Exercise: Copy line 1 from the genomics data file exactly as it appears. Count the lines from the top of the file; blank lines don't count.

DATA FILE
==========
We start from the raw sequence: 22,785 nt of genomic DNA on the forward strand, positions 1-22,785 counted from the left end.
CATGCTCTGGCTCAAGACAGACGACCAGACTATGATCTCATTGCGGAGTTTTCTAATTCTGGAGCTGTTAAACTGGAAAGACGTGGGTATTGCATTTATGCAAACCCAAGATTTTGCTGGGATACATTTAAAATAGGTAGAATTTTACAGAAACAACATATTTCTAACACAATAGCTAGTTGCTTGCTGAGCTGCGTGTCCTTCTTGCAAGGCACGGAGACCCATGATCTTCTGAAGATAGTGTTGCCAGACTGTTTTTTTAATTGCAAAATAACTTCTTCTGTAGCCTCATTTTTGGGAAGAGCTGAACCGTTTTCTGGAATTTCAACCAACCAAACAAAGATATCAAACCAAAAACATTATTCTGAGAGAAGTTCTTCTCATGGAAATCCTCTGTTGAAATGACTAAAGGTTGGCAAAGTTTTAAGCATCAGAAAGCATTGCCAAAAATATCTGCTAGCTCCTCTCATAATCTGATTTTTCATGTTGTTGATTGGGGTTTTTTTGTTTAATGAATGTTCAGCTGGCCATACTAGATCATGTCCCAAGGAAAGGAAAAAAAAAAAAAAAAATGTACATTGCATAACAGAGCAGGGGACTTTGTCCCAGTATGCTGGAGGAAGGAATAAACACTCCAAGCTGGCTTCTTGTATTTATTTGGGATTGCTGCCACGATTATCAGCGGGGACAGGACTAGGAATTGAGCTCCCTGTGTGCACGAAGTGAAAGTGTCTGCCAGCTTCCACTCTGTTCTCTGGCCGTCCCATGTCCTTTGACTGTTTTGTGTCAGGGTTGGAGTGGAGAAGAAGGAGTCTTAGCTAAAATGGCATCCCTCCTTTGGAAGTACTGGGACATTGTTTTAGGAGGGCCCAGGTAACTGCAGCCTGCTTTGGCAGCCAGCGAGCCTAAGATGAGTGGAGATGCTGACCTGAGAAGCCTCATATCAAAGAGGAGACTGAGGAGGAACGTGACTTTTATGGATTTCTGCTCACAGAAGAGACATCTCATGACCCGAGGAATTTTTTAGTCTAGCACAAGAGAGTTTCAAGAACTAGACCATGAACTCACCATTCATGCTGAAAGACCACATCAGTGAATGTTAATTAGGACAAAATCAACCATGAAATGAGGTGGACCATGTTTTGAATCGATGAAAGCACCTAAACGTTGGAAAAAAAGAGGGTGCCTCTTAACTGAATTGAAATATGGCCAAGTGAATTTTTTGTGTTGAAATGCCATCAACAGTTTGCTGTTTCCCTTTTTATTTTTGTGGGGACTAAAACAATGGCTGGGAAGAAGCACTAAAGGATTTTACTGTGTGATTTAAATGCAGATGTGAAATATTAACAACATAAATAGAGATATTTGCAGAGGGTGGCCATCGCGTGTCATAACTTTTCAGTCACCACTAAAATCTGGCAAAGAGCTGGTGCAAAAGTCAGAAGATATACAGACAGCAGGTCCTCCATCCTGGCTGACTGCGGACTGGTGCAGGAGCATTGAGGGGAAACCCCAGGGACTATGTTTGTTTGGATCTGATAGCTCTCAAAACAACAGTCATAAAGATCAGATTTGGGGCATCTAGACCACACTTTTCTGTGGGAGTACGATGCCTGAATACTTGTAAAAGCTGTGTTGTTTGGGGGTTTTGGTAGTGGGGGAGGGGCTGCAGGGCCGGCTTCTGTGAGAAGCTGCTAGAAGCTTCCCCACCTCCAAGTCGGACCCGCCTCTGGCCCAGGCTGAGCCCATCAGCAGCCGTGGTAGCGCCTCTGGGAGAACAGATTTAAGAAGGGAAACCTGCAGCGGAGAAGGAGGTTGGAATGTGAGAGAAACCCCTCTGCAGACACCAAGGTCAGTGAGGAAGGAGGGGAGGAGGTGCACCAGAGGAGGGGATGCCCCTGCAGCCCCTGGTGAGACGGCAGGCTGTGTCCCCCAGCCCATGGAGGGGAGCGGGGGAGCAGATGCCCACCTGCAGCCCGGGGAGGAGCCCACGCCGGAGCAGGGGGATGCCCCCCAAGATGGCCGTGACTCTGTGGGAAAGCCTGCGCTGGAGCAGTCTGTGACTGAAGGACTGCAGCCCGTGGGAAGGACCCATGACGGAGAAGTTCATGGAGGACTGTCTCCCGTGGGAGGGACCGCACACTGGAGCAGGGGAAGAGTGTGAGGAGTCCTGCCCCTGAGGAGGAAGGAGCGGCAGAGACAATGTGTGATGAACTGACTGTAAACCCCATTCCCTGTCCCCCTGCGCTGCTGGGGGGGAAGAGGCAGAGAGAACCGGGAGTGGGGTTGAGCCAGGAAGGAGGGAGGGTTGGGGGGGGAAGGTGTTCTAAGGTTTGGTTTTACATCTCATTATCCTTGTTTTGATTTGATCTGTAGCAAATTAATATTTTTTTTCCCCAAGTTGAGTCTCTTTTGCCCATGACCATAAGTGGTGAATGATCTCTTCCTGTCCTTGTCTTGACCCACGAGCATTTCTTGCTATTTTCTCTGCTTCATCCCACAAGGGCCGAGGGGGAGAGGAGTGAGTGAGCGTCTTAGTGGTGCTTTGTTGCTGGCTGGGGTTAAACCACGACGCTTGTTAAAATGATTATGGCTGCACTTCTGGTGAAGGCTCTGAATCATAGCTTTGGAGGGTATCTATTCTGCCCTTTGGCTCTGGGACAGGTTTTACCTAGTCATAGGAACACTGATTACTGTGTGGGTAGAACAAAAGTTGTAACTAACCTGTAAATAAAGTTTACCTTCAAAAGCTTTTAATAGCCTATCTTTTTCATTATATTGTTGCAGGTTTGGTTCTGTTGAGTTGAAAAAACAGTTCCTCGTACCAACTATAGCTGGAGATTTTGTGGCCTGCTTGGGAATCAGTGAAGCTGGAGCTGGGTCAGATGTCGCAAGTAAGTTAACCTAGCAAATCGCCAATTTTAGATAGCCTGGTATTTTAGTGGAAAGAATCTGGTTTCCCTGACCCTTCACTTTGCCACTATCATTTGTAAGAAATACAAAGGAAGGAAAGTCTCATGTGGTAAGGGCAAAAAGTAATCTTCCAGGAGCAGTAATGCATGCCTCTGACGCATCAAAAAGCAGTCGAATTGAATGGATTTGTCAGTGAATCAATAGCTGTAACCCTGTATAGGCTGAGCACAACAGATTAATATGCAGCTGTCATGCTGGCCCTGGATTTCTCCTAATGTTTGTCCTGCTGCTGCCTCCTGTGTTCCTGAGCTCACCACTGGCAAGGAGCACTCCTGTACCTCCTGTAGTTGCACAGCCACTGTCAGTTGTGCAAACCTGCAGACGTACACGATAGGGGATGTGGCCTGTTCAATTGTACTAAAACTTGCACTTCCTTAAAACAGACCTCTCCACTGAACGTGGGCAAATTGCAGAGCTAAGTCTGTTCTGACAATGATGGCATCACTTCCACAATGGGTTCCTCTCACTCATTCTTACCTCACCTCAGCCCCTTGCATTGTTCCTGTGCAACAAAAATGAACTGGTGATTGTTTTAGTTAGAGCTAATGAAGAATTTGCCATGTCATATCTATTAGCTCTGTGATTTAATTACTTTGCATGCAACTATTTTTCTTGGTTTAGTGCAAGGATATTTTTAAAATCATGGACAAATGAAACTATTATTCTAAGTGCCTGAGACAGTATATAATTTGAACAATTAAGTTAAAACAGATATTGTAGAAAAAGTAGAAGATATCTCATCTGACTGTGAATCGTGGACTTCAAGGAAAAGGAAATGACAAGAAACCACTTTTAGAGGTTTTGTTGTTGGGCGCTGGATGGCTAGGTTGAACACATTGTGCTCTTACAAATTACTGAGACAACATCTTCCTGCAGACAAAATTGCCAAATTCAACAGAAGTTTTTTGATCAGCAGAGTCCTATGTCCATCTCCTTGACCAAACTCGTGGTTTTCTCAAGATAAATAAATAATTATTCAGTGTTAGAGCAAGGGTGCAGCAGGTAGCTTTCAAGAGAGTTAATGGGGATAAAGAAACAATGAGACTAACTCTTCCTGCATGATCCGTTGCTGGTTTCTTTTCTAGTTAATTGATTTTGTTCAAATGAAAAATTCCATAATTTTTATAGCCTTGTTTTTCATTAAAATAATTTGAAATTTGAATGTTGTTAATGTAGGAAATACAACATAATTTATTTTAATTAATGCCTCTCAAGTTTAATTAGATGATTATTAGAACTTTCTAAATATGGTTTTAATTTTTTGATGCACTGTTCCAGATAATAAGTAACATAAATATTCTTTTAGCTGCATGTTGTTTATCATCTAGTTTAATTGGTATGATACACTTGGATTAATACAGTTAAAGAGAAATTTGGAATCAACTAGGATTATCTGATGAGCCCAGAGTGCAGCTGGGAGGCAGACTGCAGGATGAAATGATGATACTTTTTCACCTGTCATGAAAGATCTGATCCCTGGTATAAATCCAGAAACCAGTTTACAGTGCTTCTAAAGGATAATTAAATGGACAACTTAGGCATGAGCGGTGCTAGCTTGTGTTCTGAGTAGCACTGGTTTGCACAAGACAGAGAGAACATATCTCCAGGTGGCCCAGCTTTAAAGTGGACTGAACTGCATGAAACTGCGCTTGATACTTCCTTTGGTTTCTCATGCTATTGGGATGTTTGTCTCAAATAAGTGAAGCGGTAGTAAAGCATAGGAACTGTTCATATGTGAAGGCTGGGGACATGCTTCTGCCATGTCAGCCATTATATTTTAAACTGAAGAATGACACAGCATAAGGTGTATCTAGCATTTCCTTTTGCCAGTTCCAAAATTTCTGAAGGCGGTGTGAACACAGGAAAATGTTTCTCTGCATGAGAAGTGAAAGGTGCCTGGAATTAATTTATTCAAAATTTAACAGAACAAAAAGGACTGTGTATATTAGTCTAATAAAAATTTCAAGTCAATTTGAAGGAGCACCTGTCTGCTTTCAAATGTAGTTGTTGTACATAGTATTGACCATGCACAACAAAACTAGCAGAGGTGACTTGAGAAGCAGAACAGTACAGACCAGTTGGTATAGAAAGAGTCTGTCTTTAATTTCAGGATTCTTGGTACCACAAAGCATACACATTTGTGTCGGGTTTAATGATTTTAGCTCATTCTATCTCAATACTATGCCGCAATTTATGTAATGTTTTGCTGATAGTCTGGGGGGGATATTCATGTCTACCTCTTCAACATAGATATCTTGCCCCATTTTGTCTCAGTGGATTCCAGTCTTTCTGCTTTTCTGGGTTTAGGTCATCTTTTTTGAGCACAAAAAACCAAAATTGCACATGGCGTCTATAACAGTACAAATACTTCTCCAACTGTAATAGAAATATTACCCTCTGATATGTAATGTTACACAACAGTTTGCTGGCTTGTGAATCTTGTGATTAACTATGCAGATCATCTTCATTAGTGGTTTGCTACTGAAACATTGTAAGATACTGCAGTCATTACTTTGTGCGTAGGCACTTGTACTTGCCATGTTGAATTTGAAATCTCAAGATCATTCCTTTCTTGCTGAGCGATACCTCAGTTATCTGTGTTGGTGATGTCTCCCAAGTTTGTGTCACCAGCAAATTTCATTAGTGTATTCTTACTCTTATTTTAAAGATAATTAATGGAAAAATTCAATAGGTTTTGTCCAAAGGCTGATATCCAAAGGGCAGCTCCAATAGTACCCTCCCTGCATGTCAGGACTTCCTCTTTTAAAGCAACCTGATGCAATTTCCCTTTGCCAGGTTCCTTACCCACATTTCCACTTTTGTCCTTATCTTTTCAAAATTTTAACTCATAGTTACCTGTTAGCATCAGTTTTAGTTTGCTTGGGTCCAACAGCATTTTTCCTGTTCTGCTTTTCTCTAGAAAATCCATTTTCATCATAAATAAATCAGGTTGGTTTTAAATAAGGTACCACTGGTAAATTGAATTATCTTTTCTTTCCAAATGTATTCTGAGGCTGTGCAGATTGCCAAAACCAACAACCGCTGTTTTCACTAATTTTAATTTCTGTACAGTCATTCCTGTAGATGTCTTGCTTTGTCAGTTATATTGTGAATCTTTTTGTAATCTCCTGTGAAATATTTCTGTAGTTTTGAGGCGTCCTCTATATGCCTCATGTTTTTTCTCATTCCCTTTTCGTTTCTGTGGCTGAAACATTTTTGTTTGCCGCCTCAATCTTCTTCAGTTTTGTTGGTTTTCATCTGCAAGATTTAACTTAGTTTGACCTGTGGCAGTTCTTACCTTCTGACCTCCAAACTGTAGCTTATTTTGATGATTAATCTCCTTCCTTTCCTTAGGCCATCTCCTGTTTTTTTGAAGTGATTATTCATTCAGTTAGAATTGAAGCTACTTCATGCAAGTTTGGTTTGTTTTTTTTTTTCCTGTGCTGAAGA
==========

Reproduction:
We start from the raw sequence: 22,785 nt of genomic DNA on the forward strand, positions 1-22,785 counted from the left end.